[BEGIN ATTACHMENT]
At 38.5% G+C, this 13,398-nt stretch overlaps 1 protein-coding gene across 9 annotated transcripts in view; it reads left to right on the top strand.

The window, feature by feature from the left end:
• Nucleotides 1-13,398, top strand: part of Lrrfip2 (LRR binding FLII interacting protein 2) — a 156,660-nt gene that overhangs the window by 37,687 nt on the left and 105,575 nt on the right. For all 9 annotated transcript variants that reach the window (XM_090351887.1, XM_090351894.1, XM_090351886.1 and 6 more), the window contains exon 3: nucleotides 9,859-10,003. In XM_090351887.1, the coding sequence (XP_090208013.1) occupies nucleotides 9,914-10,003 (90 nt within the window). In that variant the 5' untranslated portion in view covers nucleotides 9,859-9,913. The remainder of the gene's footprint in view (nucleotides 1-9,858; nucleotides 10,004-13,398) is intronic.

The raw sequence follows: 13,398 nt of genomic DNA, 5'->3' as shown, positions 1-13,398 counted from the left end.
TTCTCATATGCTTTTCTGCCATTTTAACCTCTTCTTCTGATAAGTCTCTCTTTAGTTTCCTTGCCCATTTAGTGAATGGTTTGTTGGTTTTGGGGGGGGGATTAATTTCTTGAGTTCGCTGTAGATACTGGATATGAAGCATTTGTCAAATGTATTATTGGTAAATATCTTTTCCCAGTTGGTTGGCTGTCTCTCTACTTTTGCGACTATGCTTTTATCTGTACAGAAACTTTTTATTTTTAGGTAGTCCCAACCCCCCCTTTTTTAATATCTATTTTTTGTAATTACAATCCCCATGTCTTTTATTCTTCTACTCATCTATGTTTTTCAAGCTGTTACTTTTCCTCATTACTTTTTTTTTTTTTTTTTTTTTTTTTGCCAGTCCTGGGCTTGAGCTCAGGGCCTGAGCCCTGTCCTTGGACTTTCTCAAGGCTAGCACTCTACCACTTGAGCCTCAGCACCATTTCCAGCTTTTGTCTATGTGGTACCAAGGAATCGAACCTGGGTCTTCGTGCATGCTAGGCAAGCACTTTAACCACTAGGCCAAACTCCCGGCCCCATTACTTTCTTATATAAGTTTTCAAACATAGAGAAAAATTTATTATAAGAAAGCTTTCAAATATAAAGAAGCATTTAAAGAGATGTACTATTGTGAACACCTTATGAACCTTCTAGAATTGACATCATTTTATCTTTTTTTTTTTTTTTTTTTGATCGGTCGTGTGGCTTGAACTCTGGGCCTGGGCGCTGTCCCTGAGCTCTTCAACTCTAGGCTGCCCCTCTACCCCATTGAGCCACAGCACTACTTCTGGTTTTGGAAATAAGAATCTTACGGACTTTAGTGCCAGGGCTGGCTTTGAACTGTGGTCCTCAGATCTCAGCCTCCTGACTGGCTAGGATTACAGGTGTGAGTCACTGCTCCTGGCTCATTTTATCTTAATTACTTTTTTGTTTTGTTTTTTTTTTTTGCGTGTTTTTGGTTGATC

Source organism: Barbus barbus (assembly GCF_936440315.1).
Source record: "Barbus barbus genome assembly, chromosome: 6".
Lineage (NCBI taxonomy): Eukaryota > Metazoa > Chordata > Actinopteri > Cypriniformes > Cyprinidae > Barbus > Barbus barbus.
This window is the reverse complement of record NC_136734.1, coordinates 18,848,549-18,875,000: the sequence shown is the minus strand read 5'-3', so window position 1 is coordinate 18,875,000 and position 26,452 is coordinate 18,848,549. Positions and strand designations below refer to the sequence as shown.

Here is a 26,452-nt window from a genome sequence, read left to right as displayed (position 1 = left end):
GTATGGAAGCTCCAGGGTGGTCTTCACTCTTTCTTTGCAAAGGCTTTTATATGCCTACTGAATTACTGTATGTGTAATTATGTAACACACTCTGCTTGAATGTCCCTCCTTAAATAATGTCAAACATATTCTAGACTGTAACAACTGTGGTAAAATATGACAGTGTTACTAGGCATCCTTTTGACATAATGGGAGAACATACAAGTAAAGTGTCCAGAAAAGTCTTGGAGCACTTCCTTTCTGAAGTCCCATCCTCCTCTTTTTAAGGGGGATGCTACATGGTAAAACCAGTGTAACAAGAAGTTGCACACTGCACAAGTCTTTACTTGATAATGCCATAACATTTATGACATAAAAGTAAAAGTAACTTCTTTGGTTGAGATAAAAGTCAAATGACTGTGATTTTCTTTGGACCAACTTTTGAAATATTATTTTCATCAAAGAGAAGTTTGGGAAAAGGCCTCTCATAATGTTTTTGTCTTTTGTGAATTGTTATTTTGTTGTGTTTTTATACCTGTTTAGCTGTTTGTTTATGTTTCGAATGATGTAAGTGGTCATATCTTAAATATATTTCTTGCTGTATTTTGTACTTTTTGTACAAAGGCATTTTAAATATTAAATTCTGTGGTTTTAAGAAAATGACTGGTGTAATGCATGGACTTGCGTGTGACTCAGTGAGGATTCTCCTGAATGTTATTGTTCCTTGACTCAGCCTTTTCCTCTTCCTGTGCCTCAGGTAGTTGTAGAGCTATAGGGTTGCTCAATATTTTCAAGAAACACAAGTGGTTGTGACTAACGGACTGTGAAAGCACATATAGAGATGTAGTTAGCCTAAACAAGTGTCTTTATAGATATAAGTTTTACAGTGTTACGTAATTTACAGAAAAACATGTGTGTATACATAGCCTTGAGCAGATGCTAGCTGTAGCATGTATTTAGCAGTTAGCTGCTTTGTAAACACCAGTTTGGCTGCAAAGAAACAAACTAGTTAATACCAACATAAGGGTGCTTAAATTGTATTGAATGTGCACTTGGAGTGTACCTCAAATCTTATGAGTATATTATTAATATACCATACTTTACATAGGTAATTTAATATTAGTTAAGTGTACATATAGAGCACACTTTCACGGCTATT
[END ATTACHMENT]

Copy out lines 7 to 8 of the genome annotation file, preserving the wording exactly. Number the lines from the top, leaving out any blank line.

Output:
Source record: "Barbus barbus genome assembly, chromosome: 6".
Lineage (NCBI taxonomy): Eukaryota > Metazoa > Chordata > Actinopteri > Cypriniformes > Cyprinidae > Barbus > Barbus barbus.